and there is a bunch of banana grove beyond that. There is profusion of
green in the whole painting for the background. In the foreground, there is
a pound-like stretch of water possibly a part of the river Sarayu blooming
lotuses and colours use are green, blue, yellow and white very dexterously.
It is a very well executed painting of Jaipur School. 

Krishna on Swing (Nuruddin):-

The painting “Krishna on Swing” is yet another marvelous achievement of this period. The painting has two
panels depicting two different part of scene. On the first part of the panel
Krishna is shown sitting on a swing on the left side of the panel. He is
wearing a tiara on his head, his upper part is semi-clothed and there is
white flower garland on his neck.
There is a Dupatta hanging from his shoulders, and he is wearing an orange
coloured ‘dhoti’. The blue complexion of his body has been highlighted. The
swing has an ornamental border is hexagonal shape. Radha sitting in front of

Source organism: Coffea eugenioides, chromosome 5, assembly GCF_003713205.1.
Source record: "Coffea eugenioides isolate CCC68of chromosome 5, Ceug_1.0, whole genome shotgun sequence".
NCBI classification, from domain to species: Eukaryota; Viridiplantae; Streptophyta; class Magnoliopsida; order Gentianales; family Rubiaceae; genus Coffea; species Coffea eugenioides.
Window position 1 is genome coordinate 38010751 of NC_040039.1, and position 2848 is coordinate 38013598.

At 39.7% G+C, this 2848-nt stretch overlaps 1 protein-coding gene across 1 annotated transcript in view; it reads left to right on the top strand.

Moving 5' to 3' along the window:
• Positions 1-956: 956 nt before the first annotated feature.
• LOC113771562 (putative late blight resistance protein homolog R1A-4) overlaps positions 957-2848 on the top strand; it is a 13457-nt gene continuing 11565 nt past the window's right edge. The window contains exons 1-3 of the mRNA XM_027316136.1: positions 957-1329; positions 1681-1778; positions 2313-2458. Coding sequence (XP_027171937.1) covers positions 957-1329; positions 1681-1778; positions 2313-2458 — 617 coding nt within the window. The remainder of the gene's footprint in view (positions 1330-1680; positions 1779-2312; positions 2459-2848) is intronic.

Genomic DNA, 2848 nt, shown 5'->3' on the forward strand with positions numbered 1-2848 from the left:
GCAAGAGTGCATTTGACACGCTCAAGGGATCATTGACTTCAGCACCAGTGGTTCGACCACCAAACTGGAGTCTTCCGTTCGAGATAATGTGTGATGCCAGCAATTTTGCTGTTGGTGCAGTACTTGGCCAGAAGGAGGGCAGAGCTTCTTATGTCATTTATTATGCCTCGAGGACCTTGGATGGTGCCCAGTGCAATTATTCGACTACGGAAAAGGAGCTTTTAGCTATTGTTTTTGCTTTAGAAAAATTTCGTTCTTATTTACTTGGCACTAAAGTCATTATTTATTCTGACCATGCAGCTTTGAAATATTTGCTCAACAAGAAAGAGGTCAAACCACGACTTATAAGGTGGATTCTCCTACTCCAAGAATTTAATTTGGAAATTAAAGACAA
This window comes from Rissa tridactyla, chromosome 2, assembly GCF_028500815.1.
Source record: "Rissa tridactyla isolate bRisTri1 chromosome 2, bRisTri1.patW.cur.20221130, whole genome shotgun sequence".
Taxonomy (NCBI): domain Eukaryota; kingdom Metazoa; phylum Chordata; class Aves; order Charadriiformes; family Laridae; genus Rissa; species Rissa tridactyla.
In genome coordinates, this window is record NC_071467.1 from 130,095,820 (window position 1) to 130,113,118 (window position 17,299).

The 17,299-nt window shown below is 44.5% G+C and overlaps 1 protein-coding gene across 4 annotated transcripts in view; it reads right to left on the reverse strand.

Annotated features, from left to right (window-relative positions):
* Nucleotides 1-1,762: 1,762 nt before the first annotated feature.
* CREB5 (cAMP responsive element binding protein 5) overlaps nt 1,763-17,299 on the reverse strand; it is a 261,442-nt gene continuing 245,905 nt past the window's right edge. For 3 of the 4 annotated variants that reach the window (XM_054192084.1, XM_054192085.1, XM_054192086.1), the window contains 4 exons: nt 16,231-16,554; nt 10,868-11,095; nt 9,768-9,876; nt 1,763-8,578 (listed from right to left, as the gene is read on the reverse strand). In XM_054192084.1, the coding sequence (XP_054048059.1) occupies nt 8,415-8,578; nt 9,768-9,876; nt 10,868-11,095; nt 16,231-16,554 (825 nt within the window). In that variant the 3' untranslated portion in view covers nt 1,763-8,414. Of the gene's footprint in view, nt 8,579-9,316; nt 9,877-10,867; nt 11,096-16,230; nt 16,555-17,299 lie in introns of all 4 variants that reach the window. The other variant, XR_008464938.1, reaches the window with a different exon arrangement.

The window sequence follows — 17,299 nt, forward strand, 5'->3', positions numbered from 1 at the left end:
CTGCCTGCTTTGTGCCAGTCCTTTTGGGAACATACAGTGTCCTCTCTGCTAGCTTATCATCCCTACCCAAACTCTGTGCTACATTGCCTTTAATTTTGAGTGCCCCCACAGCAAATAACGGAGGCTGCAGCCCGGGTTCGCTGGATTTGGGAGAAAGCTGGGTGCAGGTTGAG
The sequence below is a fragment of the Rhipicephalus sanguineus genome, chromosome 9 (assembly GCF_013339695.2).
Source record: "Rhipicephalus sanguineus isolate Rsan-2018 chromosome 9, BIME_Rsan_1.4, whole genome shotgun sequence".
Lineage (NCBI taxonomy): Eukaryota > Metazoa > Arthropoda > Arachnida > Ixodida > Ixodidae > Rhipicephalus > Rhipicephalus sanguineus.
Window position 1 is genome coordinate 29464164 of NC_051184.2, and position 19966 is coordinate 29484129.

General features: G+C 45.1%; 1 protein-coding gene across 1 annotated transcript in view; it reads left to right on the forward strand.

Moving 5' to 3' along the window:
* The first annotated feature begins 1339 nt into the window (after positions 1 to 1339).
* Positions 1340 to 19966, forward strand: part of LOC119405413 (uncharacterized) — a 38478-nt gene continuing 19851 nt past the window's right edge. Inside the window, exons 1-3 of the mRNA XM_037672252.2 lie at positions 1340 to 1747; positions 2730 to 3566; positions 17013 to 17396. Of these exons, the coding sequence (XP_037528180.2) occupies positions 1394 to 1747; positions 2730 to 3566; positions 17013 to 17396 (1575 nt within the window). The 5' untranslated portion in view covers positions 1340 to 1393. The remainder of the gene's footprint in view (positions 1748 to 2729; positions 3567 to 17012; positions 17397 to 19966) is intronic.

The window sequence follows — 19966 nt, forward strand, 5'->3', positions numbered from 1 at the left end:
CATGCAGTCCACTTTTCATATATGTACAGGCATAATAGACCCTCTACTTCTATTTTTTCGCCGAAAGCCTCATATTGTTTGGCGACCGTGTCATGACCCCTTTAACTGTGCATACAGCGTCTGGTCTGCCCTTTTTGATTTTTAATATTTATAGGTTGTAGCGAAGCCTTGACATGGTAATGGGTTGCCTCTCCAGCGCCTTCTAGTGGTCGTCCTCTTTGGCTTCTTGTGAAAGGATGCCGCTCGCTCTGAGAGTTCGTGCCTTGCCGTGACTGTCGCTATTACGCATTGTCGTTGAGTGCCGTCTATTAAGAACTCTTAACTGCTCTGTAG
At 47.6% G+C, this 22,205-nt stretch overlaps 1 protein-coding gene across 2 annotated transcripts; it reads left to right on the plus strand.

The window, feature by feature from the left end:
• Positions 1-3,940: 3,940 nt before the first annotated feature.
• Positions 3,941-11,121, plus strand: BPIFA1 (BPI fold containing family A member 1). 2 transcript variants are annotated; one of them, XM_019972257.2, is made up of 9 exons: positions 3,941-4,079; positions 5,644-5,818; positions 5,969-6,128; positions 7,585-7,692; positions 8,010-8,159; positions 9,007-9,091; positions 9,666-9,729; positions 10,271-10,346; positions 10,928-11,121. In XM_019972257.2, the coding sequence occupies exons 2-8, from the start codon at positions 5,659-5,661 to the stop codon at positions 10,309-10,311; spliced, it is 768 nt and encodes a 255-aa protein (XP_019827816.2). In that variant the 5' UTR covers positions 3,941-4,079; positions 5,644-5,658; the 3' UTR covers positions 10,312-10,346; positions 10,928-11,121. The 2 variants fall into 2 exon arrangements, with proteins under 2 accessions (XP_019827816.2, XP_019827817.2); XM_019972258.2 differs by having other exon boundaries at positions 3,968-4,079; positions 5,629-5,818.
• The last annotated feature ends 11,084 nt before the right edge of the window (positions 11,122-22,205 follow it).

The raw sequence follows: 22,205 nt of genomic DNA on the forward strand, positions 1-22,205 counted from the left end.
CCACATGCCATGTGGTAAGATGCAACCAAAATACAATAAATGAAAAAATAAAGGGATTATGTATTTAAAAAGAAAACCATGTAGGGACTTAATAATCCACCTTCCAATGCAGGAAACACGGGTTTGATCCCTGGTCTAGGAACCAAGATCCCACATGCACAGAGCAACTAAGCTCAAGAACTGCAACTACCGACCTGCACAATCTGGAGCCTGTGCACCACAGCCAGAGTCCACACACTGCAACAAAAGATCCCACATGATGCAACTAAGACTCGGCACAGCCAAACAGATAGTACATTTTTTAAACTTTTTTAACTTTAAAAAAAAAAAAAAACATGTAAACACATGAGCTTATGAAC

him in the balcony is wearing traditional but decorated ‘Ghangra’ and
‘choli’. They are looking at each other. Her head is covered with a
transparent Odhnis and she is sitting on arced carpet. There is pillow
supporting the back of both Radha and Krishna. In the lower panel, both
Radha and Krishna are sitting at different places under a tree in a
foreground. An attendant of Radha is also shown in the painting. She has
perhaps brought a message for Krishna. Here again Krishna is wearing tiara,
garland and  Dupatta, but his dhoti is of yellow colour. Both Radha and
Krishna are sitting on red carpets supported by pillows. Radha is wearing
yellow colored “Ghangra” and “Choli”.
The attendant standing striped Ghangra Choli of light purple colors. Both
the Tree and a mound are in the background. The leaves of the trees are
shown clearly in cluster of repeating pattern. Each leaf of the tree reveals
the artist’s delight in rendering details. The mound is drawn in typical
Rajasthan style.

(B.) The Pahari School of Miniature Painting

Origin and Development:-

Gular is the supposed to be the place of origin of Pahari School according
to different scholars. Some scholars consider Basohli as the origin place of